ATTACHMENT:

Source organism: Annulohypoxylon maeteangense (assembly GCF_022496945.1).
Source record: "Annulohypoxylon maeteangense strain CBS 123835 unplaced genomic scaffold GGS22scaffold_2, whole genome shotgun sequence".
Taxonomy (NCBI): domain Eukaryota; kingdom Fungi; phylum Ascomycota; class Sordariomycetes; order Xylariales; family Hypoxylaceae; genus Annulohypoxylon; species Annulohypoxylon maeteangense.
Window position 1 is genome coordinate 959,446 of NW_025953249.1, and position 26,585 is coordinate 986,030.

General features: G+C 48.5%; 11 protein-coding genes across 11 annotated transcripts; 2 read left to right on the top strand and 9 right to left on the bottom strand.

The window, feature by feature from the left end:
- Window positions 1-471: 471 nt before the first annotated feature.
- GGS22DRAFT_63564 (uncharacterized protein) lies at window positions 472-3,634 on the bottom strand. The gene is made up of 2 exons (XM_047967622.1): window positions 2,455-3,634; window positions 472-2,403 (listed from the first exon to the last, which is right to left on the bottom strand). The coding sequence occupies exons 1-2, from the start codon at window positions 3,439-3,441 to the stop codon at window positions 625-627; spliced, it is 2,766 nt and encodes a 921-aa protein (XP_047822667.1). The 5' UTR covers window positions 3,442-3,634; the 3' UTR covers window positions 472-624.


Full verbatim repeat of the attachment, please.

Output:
Source organism: Annulohypoxylon maeteangense (assembly GCF_022496945.1).
Source record: "Annulohypoxylon maeteangense strain CBS 123835 unplaced genomic scaffold GGS22scaffold_2, whole genome shotgun sequence".
Taxonomy (NCBI): domain Eukaryota; kingdom Fungi; phylum Ascomycota; class Sordariomycetes; order Xylariales; family Hypoxylaceae; genus Annulohypoxylon; species Annulohypoxylon maeteangense.
Window position 1 is genome coordinate 959,446 of NW_025953249.1, and position 26,585 is coordinate 986,030.

General features: G+C 48.5%; 11 protein-coding genes across 11 annotated transcripts; 2 read left to right on the top strand and 9 right to left on the bottom strand.

The window, feature by feature from the left end:
- Window positions 1-471: 471 nt before the first annotated feature.
- GGS22DRAFT_63564 (uncharacterized protein) lies at window positions 472-3,634 on the bottom strand. The gene is made up of 2 exons (XM_047967622.1): window positions 2,455-3,634; window positions 472-2,403 (listed from the first exon to the last, which is right to left on the bottom strand). The coding sequence occupies exons 1-2, from the start codon at window positions 3,439-3,441 to the stop codon at window positions 625-627; spliced, it is 2,766 nt and encodes a 921-aa protein (XP_047822667.1). The 5' UTR covers window positions 3,442-3,634; the 3' UTR covers window positions 472-624.